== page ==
Marc Staal, Brady Skjei, Brendan Smith, New York Rangers
Spencer Hazen, ESNY Graphic, Getty Images

The defense was a huge question mark entering this season, but David Quinn has sold a scheme the team is buying into and it’s showing.

Frank Curto

The 2-4-1 New York Rangers are a work in progress. The stunning part of this season so far has not been the young forwards like Brett Howden (who has been playing well) but the defense, especially the six who stand on the blue line most game nights.

The team has been carrying eight defensemen since opening night as the coaching staff continues to find the true top six. Quinn has not started the same lineup for what is now all seven games of this young season. Marc Staal, Brady Skjei and Brendan Smith have started the season out strong as they have appeared in all seven games played by New York.

The Top 3

Alternate captain Marc Staal has proven why the team didn’t buy him out last summer. The veteran defenseman has played with different partners but has not changed his game. An old-school, stay-at-home defenseman, Staal has his moment in the first few games, but settled down and has become the defenseman the head coach can call on in close games.

He continues to help out the younger players but doesn’t expect to see him as the offensive defenseman. The team will leave that role for others such as Neal Pionk, Kevin Shattenkirk and Skjei.

Brady Skjei has been steadily improving game by game. He scored the overtime winner in the team’s first win of the season at Madison Square Garden last week and is averaging over 22 minutes of ice time per game, clearly leading the Rangers in that category. Skjei has shown the agility and speed fans have been hoping to see the past few seasons. Skjei looks comfortable on the ice as he is the apparent replacement of former captain Ryan McDonagh with regards to playing against teams’ top opponents.

Brendan Smith has had a resurgence in his game as well. His progression has been noticeable over the first seven games as the coaching staff has given Smith ample time to adjust to the new system Quinn has brought into New York. He has played with many different partners, showing the agility to get the job done. Mistakes have been made, but he had Karen’s form them, a trait David Quinn prides his team on and demands from the players.

The Bouncing 5

Kevin Shattenkirk has been scratched for one game this season, but the real concern for the coaching staff is getting some consistent play out of Neal Pionk, Adam McQuaid, Fredrik Claesson, and Anthony DeAngelo as all have watched multiple games from the press box.

Kevin Shattenkirk has played in six of seven games this season with him being a healthy scratch last Thursday night. That move has paid off as Shatty has been more involved in the offense as was apparent in Tuesday’s win over the Colorado Avalanche when he assisted on both of the Rangers goals in regulation and scored the shootout game-winner.

Pionk sat for two straight games, then came back in Wednesday night against the Capitals and played a strong game. The scrappy defenseman recorded three assists, two in the power play in the team’s OT loss. As was the case with Shattenkirk, Pionk sitting out seemed to be the correct motivation. Fredrik Claesson has been a fair bottom-pair defenseman when called upon to play.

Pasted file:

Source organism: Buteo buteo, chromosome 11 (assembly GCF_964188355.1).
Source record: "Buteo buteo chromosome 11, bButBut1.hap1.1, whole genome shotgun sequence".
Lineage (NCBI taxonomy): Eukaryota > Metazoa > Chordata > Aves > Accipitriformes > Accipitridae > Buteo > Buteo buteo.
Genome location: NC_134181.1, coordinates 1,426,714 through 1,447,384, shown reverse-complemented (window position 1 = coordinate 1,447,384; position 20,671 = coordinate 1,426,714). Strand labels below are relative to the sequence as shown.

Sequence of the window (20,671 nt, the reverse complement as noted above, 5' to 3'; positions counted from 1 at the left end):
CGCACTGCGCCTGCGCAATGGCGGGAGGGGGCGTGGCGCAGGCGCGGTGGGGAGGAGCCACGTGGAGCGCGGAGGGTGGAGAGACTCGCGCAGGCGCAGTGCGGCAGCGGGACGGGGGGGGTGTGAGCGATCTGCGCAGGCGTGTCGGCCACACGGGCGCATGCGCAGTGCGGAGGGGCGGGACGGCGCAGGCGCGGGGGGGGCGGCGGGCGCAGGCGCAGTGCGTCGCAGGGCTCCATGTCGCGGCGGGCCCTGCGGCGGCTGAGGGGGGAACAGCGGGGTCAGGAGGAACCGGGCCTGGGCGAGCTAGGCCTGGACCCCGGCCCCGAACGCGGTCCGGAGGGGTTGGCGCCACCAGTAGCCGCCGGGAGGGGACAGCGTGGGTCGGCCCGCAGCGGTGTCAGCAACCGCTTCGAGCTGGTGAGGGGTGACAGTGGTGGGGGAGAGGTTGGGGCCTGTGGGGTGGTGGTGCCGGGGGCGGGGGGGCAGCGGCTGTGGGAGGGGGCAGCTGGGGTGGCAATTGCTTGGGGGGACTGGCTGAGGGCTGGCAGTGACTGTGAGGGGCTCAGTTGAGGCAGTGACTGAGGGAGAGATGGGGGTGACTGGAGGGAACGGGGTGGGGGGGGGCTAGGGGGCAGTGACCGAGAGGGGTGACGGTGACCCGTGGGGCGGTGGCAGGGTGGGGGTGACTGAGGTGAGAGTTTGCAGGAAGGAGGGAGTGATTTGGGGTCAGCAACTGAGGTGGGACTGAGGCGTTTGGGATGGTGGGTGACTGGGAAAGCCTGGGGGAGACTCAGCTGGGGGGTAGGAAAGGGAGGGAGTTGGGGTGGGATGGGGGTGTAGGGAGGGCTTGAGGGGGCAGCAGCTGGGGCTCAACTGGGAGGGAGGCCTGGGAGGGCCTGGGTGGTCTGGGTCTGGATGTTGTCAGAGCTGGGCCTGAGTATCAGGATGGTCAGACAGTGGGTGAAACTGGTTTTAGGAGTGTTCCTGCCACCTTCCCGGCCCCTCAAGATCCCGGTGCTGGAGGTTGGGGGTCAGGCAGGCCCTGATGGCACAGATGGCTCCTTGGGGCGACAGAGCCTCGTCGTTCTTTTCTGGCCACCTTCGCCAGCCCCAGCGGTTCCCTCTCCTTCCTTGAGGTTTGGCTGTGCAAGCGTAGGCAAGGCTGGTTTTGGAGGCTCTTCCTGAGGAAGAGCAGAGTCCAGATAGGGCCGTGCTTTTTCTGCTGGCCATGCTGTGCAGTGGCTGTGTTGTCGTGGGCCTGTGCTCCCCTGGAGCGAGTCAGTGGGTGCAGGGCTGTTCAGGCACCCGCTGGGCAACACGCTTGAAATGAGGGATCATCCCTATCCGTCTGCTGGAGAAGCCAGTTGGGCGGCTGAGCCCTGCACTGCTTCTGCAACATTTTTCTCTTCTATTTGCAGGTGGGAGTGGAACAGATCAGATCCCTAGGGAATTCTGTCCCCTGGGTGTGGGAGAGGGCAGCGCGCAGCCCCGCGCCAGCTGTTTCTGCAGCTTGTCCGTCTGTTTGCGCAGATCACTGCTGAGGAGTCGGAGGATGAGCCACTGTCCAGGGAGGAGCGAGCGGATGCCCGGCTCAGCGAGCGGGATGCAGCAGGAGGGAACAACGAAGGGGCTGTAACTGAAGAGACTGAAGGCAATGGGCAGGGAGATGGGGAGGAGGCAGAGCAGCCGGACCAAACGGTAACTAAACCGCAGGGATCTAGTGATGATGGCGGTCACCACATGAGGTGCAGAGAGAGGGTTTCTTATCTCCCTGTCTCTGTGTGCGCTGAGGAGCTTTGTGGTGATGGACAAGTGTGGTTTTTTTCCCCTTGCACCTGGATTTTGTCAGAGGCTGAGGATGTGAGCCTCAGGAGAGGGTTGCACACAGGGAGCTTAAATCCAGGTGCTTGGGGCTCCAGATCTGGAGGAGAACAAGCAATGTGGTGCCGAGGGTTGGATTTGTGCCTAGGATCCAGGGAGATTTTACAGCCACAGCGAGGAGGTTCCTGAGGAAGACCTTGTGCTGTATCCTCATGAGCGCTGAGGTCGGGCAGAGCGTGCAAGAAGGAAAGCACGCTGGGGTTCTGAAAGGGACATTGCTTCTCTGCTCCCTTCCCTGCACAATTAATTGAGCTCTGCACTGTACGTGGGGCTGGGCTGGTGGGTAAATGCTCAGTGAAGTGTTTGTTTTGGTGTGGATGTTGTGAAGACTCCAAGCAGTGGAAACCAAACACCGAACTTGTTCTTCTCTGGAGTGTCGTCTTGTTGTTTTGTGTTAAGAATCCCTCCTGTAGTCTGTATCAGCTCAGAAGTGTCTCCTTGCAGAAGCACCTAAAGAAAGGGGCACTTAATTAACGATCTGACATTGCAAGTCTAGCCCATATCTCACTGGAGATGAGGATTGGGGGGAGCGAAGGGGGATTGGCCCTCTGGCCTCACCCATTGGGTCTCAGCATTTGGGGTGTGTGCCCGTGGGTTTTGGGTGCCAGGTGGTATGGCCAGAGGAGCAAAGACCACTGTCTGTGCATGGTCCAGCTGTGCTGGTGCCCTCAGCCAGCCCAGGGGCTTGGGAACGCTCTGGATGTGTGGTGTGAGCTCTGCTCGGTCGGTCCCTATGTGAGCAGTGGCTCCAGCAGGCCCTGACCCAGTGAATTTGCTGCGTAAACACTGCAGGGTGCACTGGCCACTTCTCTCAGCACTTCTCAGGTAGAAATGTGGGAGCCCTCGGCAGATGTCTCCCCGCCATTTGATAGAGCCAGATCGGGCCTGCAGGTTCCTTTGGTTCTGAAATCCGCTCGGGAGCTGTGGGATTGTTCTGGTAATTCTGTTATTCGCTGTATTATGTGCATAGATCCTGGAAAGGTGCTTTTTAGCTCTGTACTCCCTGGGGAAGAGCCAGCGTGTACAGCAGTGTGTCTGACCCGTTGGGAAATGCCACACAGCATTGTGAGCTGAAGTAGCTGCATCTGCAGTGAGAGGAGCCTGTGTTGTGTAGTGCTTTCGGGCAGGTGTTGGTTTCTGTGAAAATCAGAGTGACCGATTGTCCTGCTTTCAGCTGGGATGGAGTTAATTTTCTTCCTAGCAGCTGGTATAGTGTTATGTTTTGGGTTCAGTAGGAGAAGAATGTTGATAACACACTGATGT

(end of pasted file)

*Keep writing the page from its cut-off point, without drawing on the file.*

Adam McQuaid started off playing a head-hitting game but had taken a few steps backward as he attempts to kick himself into the top six. He, along with defenseman Anthony DeAngelo, has been scratched for the last two Rangers contests.

That brings up the final of the eight, DeAngelo. Following a strong preseason, the young defenseman had yet been able to pick up what the coaching staff has been trying to teach. He has only appeared in two games this season and seems to be all over the ice. The coaching staff preaches accountability and though DeAngelo has a great commitment level, the results have not been there.

If not for the fact that he must clear waivers to be sent down to the AHL, he would almost certainly be back with the Hartford WolfPack right now.

Brady Skjei
(Photo by Christian Petersen/Getty Images)

The Numbers are Proof the System Works

How good has the team been on defense overall? The numbers don’t lie. In the seven games played so far, the Rangers have given up 24 goals, good for 3.43 goals against per games played on average. Of the 24 goals against, seven have been scored while the Rangers were short-handed and one was an empty net goal.

The strong defensive start is helped by the team’s five-man assault inside their own end. The practices and hard work is paying off, though it has yet to be reflective in the wins column.

That will come in time as the team finds a way to finish their scoring opportunities.

The game in Washington was the first time in the last three games that the same six defensemen skated in back-to-back games. A great opportunity for the top six, but the team will probably have to move a defenseman as they may need to bring up another forward to help get some more pucks into the back of the net.

Defense and some great goaltending have been the story in Broadway. The team can not ask any more of Henrik Lundqvist as he has made outstanding save after save to keep the Blueshirts in game.

The defenseman in front of the goalie is now looking to keep the Rangers in games as the team begins to address their scoring issue.

Follow Frank on TWITTER

A graduate of St. John's University class of '91. I have been a fan of the New York Rangers since the days of Peter Puck. Founder of Ranger Proud, the Facebook page that covers all news, notes, pre /post-game stats, and player quotes. I can be reached at